The tribes extended their territory westward beyond the Mississippi. Sauk chiefs included Keokuk, Wapello and the famous Black Hawk, leader of the 1832 Black Hawk War.
Picture of the Fox Native Indian Chief - Kee-o-kuk
The above picture depicts Pam-a-ho, meaning the Swimmer, who was one of Chief Black Hawk's Warriors. It was painted by the famous artist George Catlin (1796-1872) at Jefferson Barracks in 1832 where Black Hawk and his warriors were imprisoned following the Black Hawk War, the last of the Indian wars that took place in the Old Northwest Territory. Pam-a-ho's hair is shaved leaving a scalp lock to which a roach headdress was attached. The roach headdress stood straight up from his head like a crest and held open by comb-like object called a roach-spreader. The roach headdress was dyed red, the same color as his body paint. Black Hawk and his fellow captives such as Pam-a-ho and were presented to different nations in the United States and in Europe.
What language did the Sauk tribe speak?
The Fox tribe spoke in a related dialect of the Algonquian language. The name 'Sauk' derives from the Algonquian word, 'Osakiwug' meaning the "Yellow Earth People", in reference to their creation myth.
What was the lifestyle and culture of the Sauk tribe?
The Sauk (Sac) tribe were farmers, hunter-gatherers and fishermen who made good use of their lightweight birchbark canoes they used on hunting, trading and fishing trips. Originally living along the western Great Lakes, they extended their lands into Wisconsin and the biggest Sauk villages were on the Wisconsin River. They extended their territories further west where they hunted buffalo. Their neighbours were the Fox tribe who were defeated by the French during the Fox Wars (1712 - 1733). The Fox then joined the larger Sauk tribe, an association that led to a long standing alliance. Both the Sauk and the Fox (Meskwaki) people had a strong sense of tribal identity and each tribe retained their separate chiefs, customs and traditions. The Sauk maintained good relations with the French until the Fox Wars and also traded with the Dutch and the English. The Sauk left their central Michigan location for northern Wisconsin after tribes of the Iroquois Confederacy attacked the people in the mid-seventeenth century. The Sauk became allies with the British during the French and Indian wars (1689 - 1763). The Fox tribe relocated south from Wisconsin into Iowa, Illinois, and Missouri. Following the American War of Independence an alliance of many different tribes, called the Western Confederacy, was formed who aimed to keep the Ohio River as a boundary between Native Indian lands and the United States. The Sauk subsequently fought in Little Turtles War (17851795), Tecumseh's War (18111813) and the 1832 Black Hawk War. The Indian Removal Act of 1830 resulted in the Sauk tribe being moved to reservations in Indian territory.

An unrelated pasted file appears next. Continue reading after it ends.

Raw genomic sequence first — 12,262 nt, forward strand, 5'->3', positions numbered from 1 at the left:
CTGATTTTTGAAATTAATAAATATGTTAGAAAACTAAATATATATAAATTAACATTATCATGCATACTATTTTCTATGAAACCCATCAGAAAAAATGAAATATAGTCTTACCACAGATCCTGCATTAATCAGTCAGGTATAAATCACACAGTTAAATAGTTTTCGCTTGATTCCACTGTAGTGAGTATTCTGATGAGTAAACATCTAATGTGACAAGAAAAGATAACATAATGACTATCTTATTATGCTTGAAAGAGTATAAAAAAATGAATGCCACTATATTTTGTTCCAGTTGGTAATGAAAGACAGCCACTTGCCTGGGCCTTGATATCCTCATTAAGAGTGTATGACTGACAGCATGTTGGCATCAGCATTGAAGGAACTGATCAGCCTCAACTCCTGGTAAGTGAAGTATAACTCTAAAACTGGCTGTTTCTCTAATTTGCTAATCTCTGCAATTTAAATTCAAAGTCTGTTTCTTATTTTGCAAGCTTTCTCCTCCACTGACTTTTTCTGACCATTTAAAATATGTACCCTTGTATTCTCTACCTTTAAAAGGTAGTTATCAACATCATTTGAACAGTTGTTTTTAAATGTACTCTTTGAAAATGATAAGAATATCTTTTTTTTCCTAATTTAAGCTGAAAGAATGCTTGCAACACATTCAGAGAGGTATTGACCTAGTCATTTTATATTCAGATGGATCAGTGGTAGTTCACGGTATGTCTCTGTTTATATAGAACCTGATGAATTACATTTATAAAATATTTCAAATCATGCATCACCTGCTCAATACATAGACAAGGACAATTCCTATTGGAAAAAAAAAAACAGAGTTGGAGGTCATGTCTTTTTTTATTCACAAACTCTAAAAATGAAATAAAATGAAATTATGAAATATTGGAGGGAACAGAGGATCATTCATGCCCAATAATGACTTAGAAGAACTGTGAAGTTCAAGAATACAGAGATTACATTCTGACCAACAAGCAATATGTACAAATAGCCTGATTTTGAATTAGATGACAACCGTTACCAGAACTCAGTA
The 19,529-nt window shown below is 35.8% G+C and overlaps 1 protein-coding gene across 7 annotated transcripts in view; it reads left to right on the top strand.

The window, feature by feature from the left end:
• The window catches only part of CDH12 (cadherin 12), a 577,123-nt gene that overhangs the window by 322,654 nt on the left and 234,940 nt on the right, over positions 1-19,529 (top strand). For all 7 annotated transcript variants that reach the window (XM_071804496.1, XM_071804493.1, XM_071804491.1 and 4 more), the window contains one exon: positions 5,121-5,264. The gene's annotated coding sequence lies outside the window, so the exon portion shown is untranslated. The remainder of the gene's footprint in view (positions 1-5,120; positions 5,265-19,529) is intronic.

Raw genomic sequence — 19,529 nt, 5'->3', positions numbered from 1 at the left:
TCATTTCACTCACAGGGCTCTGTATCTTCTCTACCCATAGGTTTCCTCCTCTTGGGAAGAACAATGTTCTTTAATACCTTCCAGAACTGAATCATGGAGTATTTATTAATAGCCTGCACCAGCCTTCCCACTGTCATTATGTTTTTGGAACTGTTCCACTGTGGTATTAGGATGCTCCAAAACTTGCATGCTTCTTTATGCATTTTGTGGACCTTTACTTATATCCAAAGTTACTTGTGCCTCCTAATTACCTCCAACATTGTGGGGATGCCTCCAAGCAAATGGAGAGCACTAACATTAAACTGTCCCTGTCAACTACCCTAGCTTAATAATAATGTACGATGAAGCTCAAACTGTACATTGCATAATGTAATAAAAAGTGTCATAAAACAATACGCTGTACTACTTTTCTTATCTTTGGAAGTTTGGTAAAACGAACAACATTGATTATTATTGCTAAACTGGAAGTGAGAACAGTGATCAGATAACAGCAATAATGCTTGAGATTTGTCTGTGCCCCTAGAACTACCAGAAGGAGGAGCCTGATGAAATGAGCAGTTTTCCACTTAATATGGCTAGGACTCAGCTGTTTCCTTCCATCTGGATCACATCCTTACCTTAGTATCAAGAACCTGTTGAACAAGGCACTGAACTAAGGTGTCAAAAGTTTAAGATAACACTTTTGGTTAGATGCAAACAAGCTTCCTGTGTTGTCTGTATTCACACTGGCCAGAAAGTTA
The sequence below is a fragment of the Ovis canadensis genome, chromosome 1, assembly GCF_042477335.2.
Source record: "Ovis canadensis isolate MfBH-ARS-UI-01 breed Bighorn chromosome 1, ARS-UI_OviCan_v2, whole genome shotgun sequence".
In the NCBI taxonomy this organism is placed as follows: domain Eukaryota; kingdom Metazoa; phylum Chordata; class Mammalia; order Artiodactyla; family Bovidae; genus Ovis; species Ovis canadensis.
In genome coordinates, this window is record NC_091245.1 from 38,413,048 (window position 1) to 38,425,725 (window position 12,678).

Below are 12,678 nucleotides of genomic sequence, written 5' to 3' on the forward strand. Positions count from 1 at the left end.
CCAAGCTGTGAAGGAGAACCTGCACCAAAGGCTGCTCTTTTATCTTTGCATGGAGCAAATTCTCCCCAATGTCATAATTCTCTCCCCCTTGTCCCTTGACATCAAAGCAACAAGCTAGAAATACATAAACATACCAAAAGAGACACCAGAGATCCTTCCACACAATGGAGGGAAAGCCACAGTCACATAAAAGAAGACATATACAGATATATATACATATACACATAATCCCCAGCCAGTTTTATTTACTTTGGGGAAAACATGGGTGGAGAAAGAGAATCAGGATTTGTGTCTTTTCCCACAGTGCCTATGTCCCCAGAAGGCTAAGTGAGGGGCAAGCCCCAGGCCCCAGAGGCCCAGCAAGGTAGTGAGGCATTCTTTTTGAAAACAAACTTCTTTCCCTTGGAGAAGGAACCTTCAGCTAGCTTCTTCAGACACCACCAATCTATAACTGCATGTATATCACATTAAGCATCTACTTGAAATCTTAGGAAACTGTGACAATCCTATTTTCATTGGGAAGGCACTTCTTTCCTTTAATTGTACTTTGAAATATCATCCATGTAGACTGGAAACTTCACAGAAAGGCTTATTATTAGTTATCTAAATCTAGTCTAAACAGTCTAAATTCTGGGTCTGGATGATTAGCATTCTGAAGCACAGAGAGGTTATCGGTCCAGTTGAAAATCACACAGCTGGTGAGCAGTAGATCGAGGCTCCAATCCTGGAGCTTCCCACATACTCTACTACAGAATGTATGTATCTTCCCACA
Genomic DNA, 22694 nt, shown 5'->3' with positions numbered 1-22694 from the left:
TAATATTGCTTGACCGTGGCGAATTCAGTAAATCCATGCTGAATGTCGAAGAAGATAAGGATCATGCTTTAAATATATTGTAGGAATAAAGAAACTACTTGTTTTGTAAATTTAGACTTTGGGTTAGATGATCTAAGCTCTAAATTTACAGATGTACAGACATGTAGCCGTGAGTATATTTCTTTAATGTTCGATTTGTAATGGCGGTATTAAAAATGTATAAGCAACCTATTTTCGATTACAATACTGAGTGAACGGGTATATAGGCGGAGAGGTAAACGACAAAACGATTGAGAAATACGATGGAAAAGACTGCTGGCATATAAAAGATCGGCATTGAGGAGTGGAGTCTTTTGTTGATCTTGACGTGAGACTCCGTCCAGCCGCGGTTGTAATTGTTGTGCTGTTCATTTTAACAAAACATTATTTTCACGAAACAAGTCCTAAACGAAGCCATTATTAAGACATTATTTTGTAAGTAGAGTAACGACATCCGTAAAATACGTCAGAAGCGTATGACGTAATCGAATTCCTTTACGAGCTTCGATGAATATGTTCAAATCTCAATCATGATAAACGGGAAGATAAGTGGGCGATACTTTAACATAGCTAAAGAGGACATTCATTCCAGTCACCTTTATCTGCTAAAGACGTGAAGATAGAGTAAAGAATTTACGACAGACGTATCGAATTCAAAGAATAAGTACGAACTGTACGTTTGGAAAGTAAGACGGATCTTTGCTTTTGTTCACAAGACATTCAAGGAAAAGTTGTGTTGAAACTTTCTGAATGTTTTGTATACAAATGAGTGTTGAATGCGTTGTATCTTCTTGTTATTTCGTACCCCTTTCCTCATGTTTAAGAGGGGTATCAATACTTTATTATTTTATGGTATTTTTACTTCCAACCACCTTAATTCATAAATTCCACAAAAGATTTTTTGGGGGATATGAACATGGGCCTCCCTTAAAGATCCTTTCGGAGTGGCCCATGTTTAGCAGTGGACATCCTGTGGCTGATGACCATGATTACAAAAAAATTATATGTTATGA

Facts about the Sauk Native Indian Tribe
This article contains fast, fun facts and interesting information about the Sauk Native American Indian tribe. Find answers to questions like where did the Sauk tribe live, what clothes did they wear and what food did they eat? Discover what happened to the Sauk tribe with facts about their wars and history with the Sauk History Timeline.
Where did the Sauk tribe live?
The Sauk are people of the Northeast Woodland Native American cultural group. The geography of the region in which they lived dictated the lifestyle and culture of the Sauk tribe.
- The Northeast Woodland region extended mainly across the New England States, lower Canada, west to Minnesota, and north of the Ohio River
- Land: Lush woodlands, rivers, ocean
- Climate: The climate varied according to the location of the tribe
- Land Animals: The animals included squirrel, muskrat, white-tailed deer, raccoon, bears, beavers, moose, and caribou
- Fish: Fish and shell fish
- Crops: The crops grown in the area were corn (maize), pumpkin, squash, beans and tobacco
- Trees: Poplar, birch, elm, maple, oak, pine, fir trees and spruce
What clothes did the Sauk tribe wear?
The picture of the Sauk brave like all warriors, wore war paint to intimidate his enemies. He wears a necklace of bear claws and another of beads and shells. His buckskin clothing is decorated with his battle trophies in the form of small scalp locks taken from his enemies - refer to practise of Taking Scalps in Indian Warfare. His breech cloth is passed between his legs and attached to a cordage belt. Also attached to his belt is soft pouch made from deerskin. He wears buckskin leggings and moccasins. His elaborate shield would have been used during horseback warfare and he carries a gunstock club that would have been used in hand-to-hand combat.